The Parrish Lantern read Italo Calvino’s Italian Folktales, of which she says that “the reader is lured into a world of flux, of metamorphoses, where kings and peasants, tricksters and saints, and a whole zoology of extraordinary animals, plants and fish wend their way through the landscape and the history of the Italian nation”. Calvino started this collection in 1954, intending to emulate The Brothers Grimm. Want to know more? Read the review.

JacobsBeloved has been busy in February and read and reviewed two myth books. Rachel read Beastly by Alex Flinn, a YA retelling of the beauty and the beast, and she enjoyed the combination of original elements of the fairy tale as well as new additions.

JacobsBeloved also read American Gods, of which she says that Gaiman “developed this over-the-hill world of gods and goddesses that better resembled America’s middle and poor classes’ struggles for survival, money, and influence”. This makes me curious about Gaiman’s use of mythological figures! Read Rachel’s complete review here.

What a great collection of myth reads, thanks everyone who read and reviewed in February. Hope you’re having a blast with our challenge!

January wrap-up post

The first month of the Read-A-Myth Reading Challenge is over, thanks to everyone for reading and reviewing myths, you’ve given us a great start into this challenge!

The Parrish Lantern has read The Epic of Gilgamesh, epic poetry from Mesopotamia. The Gilgamesh stories revolve around the king of Uruk and the quest for fame and immortality. And did you know that some of the tablets with Gilgamesh stories were written in the Sumerian language, people! And this epic is actually one of the oldest pieces of literature! So if you’d like to explore the parallels between The Odyssey and Gilgamesh or The Genesis and Gilgamesh, stop by The Parrish Lantern for a very informative post.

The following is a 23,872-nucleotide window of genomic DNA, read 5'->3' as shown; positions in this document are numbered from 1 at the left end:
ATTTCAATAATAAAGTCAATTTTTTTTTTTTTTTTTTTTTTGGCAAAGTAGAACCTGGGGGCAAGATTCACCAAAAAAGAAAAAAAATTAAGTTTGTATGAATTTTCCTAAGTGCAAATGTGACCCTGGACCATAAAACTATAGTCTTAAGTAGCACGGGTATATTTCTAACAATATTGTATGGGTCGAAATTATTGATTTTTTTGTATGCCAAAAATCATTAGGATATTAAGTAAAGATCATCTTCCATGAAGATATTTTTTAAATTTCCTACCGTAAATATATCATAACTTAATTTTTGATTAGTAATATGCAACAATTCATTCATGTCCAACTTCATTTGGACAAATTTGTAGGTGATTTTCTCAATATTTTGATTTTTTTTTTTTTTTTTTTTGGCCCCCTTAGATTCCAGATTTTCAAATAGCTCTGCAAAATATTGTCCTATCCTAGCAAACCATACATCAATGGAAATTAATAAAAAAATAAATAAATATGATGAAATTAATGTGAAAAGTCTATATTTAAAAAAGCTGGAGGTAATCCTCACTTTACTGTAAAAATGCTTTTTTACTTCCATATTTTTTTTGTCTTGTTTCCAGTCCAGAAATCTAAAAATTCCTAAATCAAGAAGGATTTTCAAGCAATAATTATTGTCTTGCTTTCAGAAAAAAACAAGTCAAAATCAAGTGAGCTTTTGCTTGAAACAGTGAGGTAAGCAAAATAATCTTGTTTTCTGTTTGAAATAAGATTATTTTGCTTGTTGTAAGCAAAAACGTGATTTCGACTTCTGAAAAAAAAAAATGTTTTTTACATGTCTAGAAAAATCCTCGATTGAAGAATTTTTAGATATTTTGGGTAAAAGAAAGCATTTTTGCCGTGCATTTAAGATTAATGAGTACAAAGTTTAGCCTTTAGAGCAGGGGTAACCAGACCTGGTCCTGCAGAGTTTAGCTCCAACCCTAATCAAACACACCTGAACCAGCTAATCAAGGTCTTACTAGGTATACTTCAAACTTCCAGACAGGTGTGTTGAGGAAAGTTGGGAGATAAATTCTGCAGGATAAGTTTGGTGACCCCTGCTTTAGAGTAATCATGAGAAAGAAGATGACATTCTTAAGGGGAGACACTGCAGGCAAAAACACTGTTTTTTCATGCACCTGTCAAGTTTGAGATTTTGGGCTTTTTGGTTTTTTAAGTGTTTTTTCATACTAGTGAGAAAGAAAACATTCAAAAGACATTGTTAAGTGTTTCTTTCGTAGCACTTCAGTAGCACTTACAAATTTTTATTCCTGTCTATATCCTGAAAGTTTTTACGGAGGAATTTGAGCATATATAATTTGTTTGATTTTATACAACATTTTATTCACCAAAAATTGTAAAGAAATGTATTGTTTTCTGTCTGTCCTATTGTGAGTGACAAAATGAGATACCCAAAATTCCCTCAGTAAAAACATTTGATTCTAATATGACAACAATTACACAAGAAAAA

The Parrish Lantern also read and reviewed Jorge Luis Borges’ The Book of Imaginary Beings, which functions as a handbook on beasts and creatures from myths and folklore around the world. And intriguingly, this “could be the only book you ever need”.

The Beach Reader read and reviewed The Penelopiad. The Penelopiad is a reworking of The Odyssey, specifically Penelope’s story. She has this to say about her first Atwood: “I really enjoyed the voice of Penelope and her witty, nonsense opinions.  Penelope is an interesting observer of the people and the myth of The Odyssey. The novel left me rethinking the story of The Odyssey and wondering about the power of myth and how myths change over time.”

Col Reads chose Marion Zimmer Bradley’s The Firebrand, which she reviewed here. The Firebrand reworks a Greek myth, namely that of Kassandra. Zimmer’s written a revisionist feminist work and Col tells us that the books is long and the historical detail somewhat sketchy, but “it is the relationships among the women that are most satisfying, as Bradley allows us to see not only Kassandra but Helen and Hecuba in far greater detail – and sympathy – than any previous treatment of the classic tales I’ve read”.

I love how diverse everyone’s choices are, from the very ancient The Epic of Gilgamesh to feminist reworkings to Borges’ handbook. Thanks everyone for your fantastic reviews and I hope you’re all enjoying yourselves with this challenge!